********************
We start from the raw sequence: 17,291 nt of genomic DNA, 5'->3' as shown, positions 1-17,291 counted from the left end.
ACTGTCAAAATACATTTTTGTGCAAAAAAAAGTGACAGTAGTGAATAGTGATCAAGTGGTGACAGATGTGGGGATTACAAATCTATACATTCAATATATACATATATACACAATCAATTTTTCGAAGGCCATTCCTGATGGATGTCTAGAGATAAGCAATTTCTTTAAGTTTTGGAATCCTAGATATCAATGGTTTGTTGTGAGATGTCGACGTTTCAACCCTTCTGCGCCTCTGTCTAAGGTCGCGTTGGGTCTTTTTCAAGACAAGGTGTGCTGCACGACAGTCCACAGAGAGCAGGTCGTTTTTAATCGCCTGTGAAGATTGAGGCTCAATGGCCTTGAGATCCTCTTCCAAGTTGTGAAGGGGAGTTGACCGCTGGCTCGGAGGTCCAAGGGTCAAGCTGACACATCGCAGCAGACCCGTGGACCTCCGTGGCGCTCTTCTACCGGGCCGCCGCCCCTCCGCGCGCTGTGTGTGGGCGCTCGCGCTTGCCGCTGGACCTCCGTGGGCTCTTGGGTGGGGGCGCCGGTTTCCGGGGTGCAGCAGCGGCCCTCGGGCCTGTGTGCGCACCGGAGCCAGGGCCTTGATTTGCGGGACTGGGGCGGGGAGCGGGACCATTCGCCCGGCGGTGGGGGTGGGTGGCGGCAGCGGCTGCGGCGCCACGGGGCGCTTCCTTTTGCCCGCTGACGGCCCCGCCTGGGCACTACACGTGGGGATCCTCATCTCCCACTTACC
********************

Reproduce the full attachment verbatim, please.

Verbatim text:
We start from the raw sequence: 17,291 nt of genomic DNA, 5'->3' as shown, positions 1-17,291 counted from the left end.
ACTGTCAAAATACATTTTTGTGCAAAAAAAAGTGACAGTAGTGAATAGTGATCAAGTGGTGACAGATGTGGGGATTACAAATCTATACATTCAATATATACATATATACACAATCAATTTTTCGAAGGCCATTCCTGATGGATGTCTAGAGATAAGCAATTTCTTTAAGTTTTGGAATCCTAGATATCAATGGTTTGTTGTGAGATGTCGACGTTTCAACCCTTCTGCGCCTCTGTCTAAGGTCGCGTTGGGTCTTTTTCAAGACAAGGTGTGCTGCACGACAGTCCACAGAGAGCAGGTCGTTTTTAATCGCCTGTGAAGATTGAGGCTCAATGGCCTTGAGATCCTCTTCCAAGTTGTGAAGGGGAGTTGACCGCTGGCTCGGAGGTCCAAGGGTCAAGCTGACACATCGCAGCAGACCCGTGGACCTCCGTGGCGCTCTTCTACCGGGCCGCCGCCCCTCCGCGCGCTGTGTGTGGGCGCTCGCGCTTGCCGCTGGACCTCCGTGGGCTCTTGGGTGGGGGCGCCGGTTTCCGGGGTGCAGCAGCGGCCCTCGGGCCTGTGTGCGCACCGGAGCCAGGGCCTTGATTTGCGGGACTGGGGCGGGGAGCGGGACCATTCGCCCGGCGGTGGGGGTGGGTGGCGGCAGCGGCTGCGGCGCCACGGGGCGCTTCCTTTTGCCCGCTGACGGCCCCGCCTGGGCACTACACGTGGGGATCCTCATCTCCCACTTACC